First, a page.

How Winning the Nomination Could Be Trump's Worst Nightmare
We had been promised something of a new candidate, one more “presidential” in demeanor than we’re accustomed to seeing in the ostentatious settings at which he stages his post-primary speeches. But when Donald J. Trump, the Republican presidential frontrunner, stepped up to the mic in Manhattan’s Trump Tower to celebrate of his epic sweep of Tuesday night’s GOP nominating contests in all five of the states in play, what we saw was a Trump more subdued in tone but as misogynist in substance as ever.
After declaring himself to be “like, a very smart person,” Donald J. Trump made an astonishing claim: If Democratic frontrunner Hillary Clinton—who won four of Tuesday’s five Democratic primaries—were a man, he said, “she’d be at 5 percent” in the polls. As if being a woman granted the female politician some great advantage. Were that the case, each chamber of Congress, one might assume, would be a body in which women represented 80 percent of the membership, rather than the other way around. Surely, given such great gender privilege, the 50 states might muster more than a grand total of six female governors among them.
Trump appeared to be grasping at some explanation for why, in general election match-up polls, he trails behind a woman. (It must be because she’s a woman! The system is rigged!)
“I’ve always been very good at math,” Trump told us, though apparently that prowess ended before the probability exam began.
The only thing that Clinton had going for her, Trump said, was “the women's card,” perhaps failing to notice that in the 2012 presidential election, according to U.S. Census Bureau data, 71.4 percent of women reported voting, while only 61.6 percent of men did. Add in the fact that there are more eligible female voters than male voters, one might see that very card maligned by Trump as something of a trump in and of itself.
"Women don’t like her,” Trump said of Clinton, apparently not aware of the fact that in all but three states since the beginning of the presidential campaign season, Clinton has won the majority of the women’s vote. Meanwhile, Gallup reports, 7 in 10 women have an unfavorable view of Trump.
The ancient Greek philosophers saw misogyny as evidence of fear of women. Whatever the original roots of the showman’s misogyny, the polls would indicate he has good reason to fear women in November—those, at least, who turn up at the voting booth. Which may explain Trump’s urging, in his latest victory speech, of Bernie Sanders, Clinton’s flagging Democratic challenger, to run as an independent in the general election. An independent progressive would presumably peel off votes that would have otherwise gone to the Democrat.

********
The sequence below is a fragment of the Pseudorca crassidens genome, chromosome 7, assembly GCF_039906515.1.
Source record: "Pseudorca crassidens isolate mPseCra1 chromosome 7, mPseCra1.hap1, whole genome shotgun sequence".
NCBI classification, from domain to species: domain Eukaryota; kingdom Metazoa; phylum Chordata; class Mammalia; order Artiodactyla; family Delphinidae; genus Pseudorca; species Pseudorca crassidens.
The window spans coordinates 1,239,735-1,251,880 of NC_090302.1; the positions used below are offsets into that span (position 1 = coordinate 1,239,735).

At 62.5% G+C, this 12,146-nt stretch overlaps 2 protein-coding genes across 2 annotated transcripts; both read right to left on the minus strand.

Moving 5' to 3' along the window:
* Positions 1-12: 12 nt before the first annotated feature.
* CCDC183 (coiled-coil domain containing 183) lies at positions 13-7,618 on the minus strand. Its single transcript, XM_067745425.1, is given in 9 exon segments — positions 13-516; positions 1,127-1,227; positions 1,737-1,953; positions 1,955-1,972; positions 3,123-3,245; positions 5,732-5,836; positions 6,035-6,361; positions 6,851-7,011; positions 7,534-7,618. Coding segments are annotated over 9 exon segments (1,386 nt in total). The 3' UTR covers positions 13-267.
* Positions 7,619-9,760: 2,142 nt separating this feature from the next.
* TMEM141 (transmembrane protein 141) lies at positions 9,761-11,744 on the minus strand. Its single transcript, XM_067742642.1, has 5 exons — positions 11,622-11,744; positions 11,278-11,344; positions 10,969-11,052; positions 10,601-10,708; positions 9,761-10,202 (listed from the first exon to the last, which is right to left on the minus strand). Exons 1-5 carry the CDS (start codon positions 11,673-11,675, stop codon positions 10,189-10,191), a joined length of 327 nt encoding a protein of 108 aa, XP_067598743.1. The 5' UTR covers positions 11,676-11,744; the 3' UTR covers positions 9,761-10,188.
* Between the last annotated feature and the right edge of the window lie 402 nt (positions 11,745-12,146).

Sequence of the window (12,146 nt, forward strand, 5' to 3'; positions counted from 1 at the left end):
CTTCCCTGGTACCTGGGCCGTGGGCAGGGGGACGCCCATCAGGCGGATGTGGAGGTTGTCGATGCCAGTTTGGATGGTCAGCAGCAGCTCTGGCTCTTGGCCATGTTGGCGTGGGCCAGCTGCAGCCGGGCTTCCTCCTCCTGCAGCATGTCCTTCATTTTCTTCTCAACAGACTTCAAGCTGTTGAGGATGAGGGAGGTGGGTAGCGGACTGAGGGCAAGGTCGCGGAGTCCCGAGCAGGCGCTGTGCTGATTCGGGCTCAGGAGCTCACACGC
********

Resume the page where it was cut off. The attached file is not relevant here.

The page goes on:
But then Trump went on to echo Sanders’s allegation that Clinton is “unqualified” for the presidency, an attack that many women, including this writer, heard as distinctly gendered in nature. (Sanders has since walked back that claim, which he said was based on the fact that, while serving in the Senate, Clinton had voted to authorize the use of force in Iraq during the presidency of George W. Bush.) But given Trump’s free-associative invocation of that particular Sanders attack on Clinton, coupled with the Bernie Bro phenomenon and Sanders’s dismissal of Planned Parenthood as an “establishment” organization, one could wonder whether an independent Sanders candidacy might just peel off misogynist voters from Trump.
Before the night’s end, the Sanders campaign issued a statement that suggested the U.S. senator from Vermont was no longer in it to win it, but would instead stay in the contest in the hope of injecting his campaign’s driving issues—income inequality and the break-up of big banks—into the Democratic Party platform at the national convention in Philadelphia.
Meanwhile, pundits were once again using such words as “unstoppable” to describe Trump’s march to his party’s nomination, what with the establishment types who had once seemed so vehemently opposed to him on moral ground now submitting, between sighs, to what suddenly seemed inevitable. (Both U.S. Senator Ted Cruz of Texas and Ohio Governor John Kasich fared poorly in Tuesday’s contests—in the Eastern states of Pennsylvania, Connecticut, Rhode Island, Delaware and Maryland—and the non-aggression pact they had forged for next week’s contests unraveled soon after it was announced.)
As Clinton’s nomination became all but sealed on Tuesday night, the pundits barely seemed to register the historic nature of it. For the first time, a woman was almost certain to be the standard-bearer of one of the two major political parties in a presidential election. But Donald Trump surely noticed.
With his male challengers falling away, Trump is now faced with two outcomes he likely once deemed improbable, if not impossible: that he could win the nomination of the Party of Lincoln, and that he could lose the biggest game of his life—to a woman.